Objective Settlement Consultants
Find A Consultant

A Call for More Consumer Protection Against Factoring

call for more consumer protection against factoring


Here at Ringler, we take great pride in the fact that we specialize in planning structured settlements, a legal tool designed to protect the most vulnerable members of our society. But where there is vulnerability, there are those looking to take advantage of it. The predatory practice of structured settlement factoring preys on the financial needs of disabled people. Ringler condemns it strongly and calls for more robust consumer protection against factoring. Let’s examine what factoring is, why it’s terrible, and why it matters.

What is a Structured Settlement Factoring Transaction?

Structured settlements allow an injured party to receive a personal injury settlement in the form of consistently scheduled payments over several years. This structure is essential because it guarantees tax-free income over time to compensate for costs such as lost wages and potentially rising medical bills.

However, these benefits can be negated by factoring companies, who buy structured settlement annuities from injured claimants at a value much lower than the present long-term value of the structured settlement. In other words, a factoring company gives the injured claimant a lump sum of money much smaller than they stand to receive over time through the structured settlement; in return, the claimant loses their right to the income over time from the structured settlement, and the factoring company itself becomes the recipient for the structured settlement payments. Effectively, the injured party’s position in the structured settlement is bought out.

Why are Disabled People Particularly Vulnerable to Predatory Factoring?

It is essential to consider why structured settlement recipients would choose to participate in a factoring transaction and sell a source of guaranteed income. Often, the people who resort to this avenue are in need of immediate cash, which is not surprising given that disabled people are, unfortunately, a disproportionately financially vulnerable population.

12.9% of people with disabilities versus 6.1% of people without disabilities are unemployed; around one in three disabled people live below the poverty line; and only 16% of people with disabilities say they have at least three months’ expenses set aside as emergency funds, compared to 41% of people without disabilities. Moreover, given that disabled people and people who have experienced catastrophic injury are also more likely to have to deal with large and unexpected medical bills, structured settlements are especially likely to accrue to people who will need immediate cash that they do not have. Combine this with the barrage of targeted late-night TV ads to which this demographic is subjected, and the temptation to factor their structured settlements can be hard to resist.

What Makes Structured Settlement Factoring so Bad?

Like payday loans and title loans, structured settlement factoring preys on a lack of financial literacy among some members of a vulnerable population to make a profit for the companies responsible. While there are certain situations where an injured claimant may need more immediate access to a large sum of money, there are established and time-honored methods to accomplish this and give up a much smaller portion of the income they stand to earn through the structured settlement over time.

For example, taking a personal loan from a bank or taking out a second mortgage at a reasonable interest rate and using the periodic structured settlement payments to pay back the loan can allow the claimant to keep much more of the money owed to them. But factoring companies swoop in and take advantage of people’s lack of knowledge about these options by targeting them with advertisements that make factoring appear to be a magic bullet solution. At the same time, they are in a vulnerable position, leading them to sign away their rights to one of the most secure forms of investment for pennies on the dollar.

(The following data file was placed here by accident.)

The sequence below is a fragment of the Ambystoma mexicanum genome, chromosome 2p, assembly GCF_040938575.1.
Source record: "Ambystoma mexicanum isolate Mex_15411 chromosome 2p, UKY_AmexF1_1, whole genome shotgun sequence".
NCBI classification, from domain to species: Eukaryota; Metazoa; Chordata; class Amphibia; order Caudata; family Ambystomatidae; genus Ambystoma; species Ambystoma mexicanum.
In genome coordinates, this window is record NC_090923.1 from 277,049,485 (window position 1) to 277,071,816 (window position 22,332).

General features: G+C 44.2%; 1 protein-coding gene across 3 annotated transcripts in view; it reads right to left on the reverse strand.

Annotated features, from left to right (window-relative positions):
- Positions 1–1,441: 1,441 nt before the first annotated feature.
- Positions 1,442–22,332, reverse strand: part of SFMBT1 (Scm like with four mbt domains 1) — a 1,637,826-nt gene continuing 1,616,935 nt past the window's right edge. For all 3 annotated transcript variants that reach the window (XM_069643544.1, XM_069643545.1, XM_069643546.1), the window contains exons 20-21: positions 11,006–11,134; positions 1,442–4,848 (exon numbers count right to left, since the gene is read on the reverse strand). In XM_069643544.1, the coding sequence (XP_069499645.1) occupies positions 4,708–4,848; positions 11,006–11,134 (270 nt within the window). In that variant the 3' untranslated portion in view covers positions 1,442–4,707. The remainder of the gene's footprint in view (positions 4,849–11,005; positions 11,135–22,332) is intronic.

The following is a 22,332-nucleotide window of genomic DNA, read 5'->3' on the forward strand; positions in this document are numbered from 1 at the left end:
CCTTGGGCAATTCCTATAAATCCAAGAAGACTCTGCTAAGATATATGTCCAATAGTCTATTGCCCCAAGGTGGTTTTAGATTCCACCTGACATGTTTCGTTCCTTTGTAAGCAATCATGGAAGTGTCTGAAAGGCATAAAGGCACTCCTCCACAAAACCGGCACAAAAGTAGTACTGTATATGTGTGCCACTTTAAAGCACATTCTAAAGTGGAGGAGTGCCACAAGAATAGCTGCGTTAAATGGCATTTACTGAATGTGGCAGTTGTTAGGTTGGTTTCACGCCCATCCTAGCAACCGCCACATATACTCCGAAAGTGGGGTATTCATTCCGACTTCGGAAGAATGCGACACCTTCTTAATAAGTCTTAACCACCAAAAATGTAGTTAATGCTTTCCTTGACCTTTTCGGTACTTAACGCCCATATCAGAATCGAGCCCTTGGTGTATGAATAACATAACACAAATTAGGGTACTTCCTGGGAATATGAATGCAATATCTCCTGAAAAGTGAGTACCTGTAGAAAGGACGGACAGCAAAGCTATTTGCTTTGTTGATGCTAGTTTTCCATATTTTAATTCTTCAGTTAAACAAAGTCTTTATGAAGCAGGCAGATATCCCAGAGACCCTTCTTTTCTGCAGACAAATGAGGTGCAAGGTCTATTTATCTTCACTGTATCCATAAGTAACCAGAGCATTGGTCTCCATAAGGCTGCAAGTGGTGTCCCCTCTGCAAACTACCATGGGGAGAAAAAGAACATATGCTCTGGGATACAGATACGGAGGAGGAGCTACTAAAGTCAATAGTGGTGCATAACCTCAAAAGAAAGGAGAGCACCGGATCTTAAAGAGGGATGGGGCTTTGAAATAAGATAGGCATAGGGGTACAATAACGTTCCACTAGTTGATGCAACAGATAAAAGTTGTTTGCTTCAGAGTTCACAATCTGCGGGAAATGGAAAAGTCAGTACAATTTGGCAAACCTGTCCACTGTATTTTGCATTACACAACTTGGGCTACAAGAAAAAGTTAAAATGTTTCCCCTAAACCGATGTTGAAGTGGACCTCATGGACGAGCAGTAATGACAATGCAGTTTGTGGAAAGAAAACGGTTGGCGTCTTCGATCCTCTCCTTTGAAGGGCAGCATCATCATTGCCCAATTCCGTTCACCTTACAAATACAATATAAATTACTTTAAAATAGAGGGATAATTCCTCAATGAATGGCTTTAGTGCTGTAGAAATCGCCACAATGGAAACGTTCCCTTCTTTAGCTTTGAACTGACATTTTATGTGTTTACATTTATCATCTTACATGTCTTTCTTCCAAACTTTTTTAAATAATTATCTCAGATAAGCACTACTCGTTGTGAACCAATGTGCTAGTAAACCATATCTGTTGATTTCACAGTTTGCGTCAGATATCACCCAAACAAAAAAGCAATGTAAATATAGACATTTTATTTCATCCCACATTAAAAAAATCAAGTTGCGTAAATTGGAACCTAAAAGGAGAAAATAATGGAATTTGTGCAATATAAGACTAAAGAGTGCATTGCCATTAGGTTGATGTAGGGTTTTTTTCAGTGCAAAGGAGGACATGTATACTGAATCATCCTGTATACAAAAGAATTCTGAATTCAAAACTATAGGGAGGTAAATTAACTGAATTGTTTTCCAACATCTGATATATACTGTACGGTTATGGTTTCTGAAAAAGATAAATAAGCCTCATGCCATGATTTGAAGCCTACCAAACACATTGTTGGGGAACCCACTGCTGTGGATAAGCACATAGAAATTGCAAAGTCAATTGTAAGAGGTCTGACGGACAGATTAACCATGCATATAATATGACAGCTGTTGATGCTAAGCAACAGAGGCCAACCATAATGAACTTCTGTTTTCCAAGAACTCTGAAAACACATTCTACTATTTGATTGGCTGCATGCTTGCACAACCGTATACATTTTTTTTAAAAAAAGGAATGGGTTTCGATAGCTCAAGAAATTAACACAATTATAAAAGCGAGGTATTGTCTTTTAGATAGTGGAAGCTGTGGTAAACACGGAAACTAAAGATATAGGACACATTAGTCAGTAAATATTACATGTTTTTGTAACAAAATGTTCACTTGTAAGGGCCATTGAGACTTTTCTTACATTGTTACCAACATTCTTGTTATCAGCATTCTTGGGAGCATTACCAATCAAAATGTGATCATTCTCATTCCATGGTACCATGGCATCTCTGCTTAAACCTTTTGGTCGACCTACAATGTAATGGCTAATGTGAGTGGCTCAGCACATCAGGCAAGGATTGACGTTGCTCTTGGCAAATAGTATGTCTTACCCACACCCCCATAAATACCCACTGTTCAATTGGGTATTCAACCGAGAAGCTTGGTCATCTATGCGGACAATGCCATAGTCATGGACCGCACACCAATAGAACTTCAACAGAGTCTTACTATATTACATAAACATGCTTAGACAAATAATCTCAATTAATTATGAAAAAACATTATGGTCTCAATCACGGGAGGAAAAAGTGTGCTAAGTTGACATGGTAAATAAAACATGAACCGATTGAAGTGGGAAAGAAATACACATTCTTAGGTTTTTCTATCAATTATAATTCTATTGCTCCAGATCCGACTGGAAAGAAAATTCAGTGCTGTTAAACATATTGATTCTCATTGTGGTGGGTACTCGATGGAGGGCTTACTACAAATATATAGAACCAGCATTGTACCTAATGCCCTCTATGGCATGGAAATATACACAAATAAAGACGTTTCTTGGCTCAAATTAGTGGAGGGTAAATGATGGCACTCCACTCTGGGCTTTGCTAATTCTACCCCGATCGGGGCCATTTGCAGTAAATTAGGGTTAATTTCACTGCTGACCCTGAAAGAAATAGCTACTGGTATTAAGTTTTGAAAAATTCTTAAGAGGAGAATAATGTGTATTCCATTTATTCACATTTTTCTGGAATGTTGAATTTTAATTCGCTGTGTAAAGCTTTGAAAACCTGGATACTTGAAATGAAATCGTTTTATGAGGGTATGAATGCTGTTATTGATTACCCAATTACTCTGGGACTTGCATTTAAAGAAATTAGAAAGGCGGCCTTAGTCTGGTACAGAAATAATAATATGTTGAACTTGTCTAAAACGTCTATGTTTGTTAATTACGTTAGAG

What Measures can Help People Avoid Predatory Factoring?

To combat the efforts of factoring companies, multiple measures are required. First, consumer financial literacy education is essential to make consumers aware that factoring is not in their best interest and that there are more constructive alternatives by which they can obtain the money they need.

Second, courts are overloaded, and judges are overworked, leading to the rubber stamping of factoring transactions without pushback or further investigation into the details. But again, this can be combated by the training of judges and the provision of additional legal resources.

Lastly, stronger legislation to protect consumers would help prevent factoring companies from taking advantage of disabled people. Measures covered by this legislation can include a direct limit on the percentage of the structured settlement value that factoring companies are allowed to take as profit and administrative fees; a requirement for factoring companies to disclose to consumers the financial terms and effects of a factoring transaction as well as the fair market interest rate of a personal loan; and the provision of organizations such as the Consumer Financial Protection Bureau and Attorneys General’s offices to investigate and regulate predatory factoring practices.

Ultimately, we must protect the financial well-being of disabled people and other injured claimants from the manipulative practices of factoring companies, and Ringler is here to help. If you need personalized assistance with your structured settlement and want to learn more about your options, you can find a Ringler Consultant here!

To listen to our latest podcast on this topic, listen to our full podcast episode here:  Ringler Radio Factoring Topic Podcast Episode

Return to Blog Page